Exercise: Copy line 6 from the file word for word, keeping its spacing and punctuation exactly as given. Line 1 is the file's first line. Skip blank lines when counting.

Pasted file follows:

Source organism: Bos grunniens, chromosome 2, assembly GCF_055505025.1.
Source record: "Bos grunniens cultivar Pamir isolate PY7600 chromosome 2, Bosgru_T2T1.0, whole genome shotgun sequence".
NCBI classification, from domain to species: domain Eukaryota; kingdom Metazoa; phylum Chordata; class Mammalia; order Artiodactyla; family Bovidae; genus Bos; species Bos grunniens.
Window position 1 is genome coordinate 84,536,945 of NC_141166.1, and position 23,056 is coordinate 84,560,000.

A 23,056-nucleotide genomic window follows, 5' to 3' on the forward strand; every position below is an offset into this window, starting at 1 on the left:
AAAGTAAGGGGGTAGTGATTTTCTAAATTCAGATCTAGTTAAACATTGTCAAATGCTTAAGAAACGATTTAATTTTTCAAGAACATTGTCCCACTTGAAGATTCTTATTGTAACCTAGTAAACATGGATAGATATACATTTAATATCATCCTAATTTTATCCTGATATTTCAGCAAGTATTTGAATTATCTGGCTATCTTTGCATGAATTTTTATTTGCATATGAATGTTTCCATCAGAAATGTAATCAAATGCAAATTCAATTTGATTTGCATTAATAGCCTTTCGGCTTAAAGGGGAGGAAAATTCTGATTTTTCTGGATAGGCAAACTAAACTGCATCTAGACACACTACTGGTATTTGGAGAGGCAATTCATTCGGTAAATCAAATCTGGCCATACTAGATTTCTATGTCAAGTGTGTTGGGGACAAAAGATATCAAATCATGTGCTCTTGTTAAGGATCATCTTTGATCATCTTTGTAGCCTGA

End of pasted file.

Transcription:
AAAGTAAGGGGGTAGTGATTTTCTAAATTCAGATCTAGTTAAACATTGTCAAATGCTTAAGAAACGATTTAATTTTTCAAGAACATTGTCCCACTTGAAGATTCTTATTGTAACCTAGTAAACATGGATAGATATACATTTAATATCATCCTAATTTTATCCTGATATTTCAGCAAGTATTTGAATTATCTGGCTATCTTTGCATGAATTTTTATTTGCATATGAATGTTTCCATCAGAAATGTAATCAAATGCAAATTCAATTTGATTTGCATTAATAGCCTTTCGGCTTAAAGGGGAGGAAAATTCTGATTTTTCTGGATAGGCAAACTAAACTGCATCTAGACACACTACTGGTATTTGGAGAGGCAATTCATTCGGTAAATCAAATCTGGCCATACTAGATTTCTATGTCAAGTGTGTTGGGGACAAAAGATATCAAATCATGTGCTCTTGTTAAGGATCATCTTTGATCATCTTTGTAGCCTGA